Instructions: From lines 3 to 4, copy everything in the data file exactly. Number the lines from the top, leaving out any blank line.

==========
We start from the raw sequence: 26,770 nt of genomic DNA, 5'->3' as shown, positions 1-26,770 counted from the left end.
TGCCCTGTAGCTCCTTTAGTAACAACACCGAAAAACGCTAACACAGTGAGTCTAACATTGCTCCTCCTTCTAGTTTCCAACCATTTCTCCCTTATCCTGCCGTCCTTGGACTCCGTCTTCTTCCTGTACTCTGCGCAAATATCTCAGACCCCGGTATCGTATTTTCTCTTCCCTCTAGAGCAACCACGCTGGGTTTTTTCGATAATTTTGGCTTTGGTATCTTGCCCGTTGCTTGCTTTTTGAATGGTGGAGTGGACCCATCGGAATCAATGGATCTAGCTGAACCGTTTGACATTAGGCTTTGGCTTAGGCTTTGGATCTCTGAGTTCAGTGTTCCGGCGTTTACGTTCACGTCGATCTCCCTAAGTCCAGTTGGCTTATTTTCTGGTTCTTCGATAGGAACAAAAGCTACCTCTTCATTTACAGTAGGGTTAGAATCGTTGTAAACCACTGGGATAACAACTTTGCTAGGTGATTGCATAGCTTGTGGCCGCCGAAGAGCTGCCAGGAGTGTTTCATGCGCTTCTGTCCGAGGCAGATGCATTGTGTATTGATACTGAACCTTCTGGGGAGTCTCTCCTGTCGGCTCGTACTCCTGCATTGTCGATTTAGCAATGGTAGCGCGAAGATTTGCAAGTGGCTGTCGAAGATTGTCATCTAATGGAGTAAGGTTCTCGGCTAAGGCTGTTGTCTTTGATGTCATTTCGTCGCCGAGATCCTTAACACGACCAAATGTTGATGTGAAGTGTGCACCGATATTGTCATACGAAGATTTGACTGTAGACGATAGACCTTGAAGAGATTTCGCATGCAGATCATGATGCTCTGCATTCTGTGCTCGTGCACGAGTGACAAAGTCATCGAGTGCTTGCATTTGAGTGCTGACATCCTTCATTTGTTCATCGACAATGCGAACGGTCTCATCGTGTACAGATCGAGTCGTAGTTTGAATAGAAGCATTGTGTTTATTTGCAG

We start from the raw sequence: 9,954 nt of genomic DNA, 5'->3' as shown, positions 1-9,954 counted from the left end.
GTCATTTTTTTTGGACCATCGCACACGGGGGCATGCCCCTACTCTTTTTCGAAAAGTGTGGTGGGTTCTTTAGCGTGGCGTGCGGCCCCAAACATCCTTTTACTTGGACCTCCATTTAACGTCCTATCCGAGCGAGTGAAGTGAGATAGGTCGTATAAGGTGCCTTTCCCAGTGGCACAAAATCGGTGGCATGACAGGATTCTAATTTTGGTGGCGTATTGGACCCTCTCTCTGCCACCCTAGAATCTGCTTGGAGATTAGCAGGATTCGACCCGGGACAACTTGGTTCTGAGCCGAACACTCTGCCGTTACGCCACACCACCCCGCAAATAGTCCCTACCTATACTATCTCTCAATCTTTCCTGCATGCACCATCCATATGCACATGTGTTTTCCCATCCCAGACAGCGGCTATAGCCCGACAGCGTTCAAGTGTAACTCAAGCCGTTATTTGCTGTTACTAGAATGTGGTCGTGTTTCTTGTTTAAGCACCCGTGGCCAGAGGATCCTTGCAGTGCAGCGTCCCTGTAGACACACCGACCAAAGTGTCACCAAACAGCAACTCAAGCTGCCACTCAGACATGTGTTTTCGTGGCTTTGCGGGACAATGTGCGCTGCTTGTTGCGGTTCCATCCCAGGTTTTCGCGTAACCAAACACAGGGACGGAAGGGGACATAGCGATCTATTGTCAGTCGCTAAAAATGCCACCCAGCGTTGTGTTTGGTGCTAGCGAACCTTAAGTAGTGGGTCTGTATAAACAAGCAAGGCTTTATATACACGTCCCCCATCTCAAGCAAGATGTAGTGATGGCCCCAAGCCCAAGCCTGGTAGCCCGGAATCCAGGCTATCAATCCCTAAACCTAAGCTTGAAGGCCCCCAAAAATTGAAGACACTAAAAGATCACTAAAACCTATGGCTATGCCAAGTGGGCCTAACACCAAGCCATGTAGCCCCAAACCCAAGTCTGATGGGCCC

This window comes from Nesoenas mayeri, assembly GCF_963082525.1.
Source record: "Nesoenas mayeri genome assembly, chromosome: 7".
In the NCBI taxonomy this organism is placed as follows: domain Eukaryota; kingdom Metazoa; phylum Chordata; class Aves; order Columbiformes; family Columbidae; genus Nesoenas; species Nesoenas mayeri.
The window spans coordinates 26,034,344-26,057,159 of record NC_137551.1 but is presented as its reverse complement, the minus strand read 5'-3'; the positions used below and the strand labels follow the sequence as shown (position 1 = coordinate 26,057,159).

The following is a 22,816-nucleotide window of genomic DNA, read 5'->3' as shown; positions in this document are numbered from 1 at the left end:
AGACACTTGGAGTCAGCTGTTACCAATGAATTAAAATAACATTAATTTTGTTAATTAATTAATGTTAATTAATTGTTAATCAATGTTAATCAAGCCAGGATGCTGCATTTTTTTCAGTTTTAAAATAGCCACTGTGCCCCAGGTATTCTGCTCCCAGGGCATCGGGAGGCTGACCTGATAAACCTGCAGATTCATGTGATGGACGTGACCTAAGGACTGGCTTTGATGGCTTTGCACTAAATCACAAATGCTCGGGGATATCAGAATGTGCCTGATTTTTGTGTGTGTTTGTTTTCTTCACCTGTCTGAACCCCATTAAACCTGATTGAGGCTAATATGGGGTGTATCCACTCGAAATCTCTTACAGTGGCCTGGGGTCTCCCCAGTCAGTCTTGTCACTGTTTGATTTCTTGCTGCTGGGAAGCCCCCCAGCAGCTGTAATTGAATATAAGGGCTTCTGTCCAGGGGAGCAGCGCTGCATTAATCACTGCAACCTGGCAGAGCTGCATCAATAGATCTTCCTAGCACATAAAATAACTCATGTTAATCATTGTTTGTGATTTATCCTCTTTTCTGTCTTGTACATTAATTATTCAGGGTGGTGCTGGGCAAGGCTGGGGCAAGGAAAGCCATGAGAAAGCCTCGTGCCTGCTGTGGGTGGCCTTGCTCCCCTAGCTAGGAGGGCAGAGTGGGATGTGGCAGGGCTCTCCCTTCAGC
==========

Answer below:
We start from the raw sequence: 9,954 nt of genomic DNA, 5'->3' as shown, positions 1-9,954 counted from the left end.
GTCATTTTTTTTGGACCATCGCACACGGGGGCATGCCCCTACTCTTTTTCGAAAAGTGTGGTGGGTTCTTTAGCGTGGCGTGCGGCCCCAAACATCCTTTTACTTGGACCTCCATTTAACGTCCTATCCGAGCGAGTGAAGTGAGATAGGTCGTATAAGGTGCCTTTCCCAGTGGCACAAAATCGGTGGCATGACAGGATTCTAATTTTGGTGGCGTATTGGACCCTCTCTCTGCCACCCTAGAATCTGCTTGGAGATTAGCAGGATTCGACCCGGGACAACTTGGTTCTGAGCCGAACACTCTGCCGTTACGCCACACCACCCCGCAAATAGTCCCTACCTATACTATCTCTCAATCTTTCCTGCATGCACCATCCATATGCACATGTGTTTTCCCATCCCAGACAGCGGCTATAGCCCGACAGCGTTCAAGTGTAACTCAAGCCGTTATTTGCTGTTACTAGAATGTGGTCGTGTTTCTTGTTTAAGCACCCGTGGCCAGAGGATCCTTGCAGTGCAGCGTCCCTGTAGACACACCGACCAAAGTGTCACCAAACAGCAACTCAAGCTGCCACTCAGACATGTGTTTTCGTGGCTTTGCGGGACAATGTGCGCTGCTTGTTGCGGTTCCATCCCAGGTTTTCGCGTAACCAAACACAGGGACGGAAGGGGACATAGCGATCTATTGTCAGTCGCTAAAAATGCCACCCAGCGTTGTGTTTGGTGCTAGCGAACCTTAAGTAGTGGGTCTGTATAAACAAGCAAGGCTTTATATACACGTCCCCCATCTCAAGCAAGATGTAGTGATGGCCCCAAGCCCAAGCCTGGTAGCCCGGAATCCAGGCTATCAATCCCTAAACCTAAGCTTGAAGGCCCCCAAAAATTGAAGACACTAAAAGATCACTAAAACCTATGGCTATGCCAAGTGGGCCTAACACCAAGCCATGTAGCCCCAAACCCAAGTCTGATGGGCCC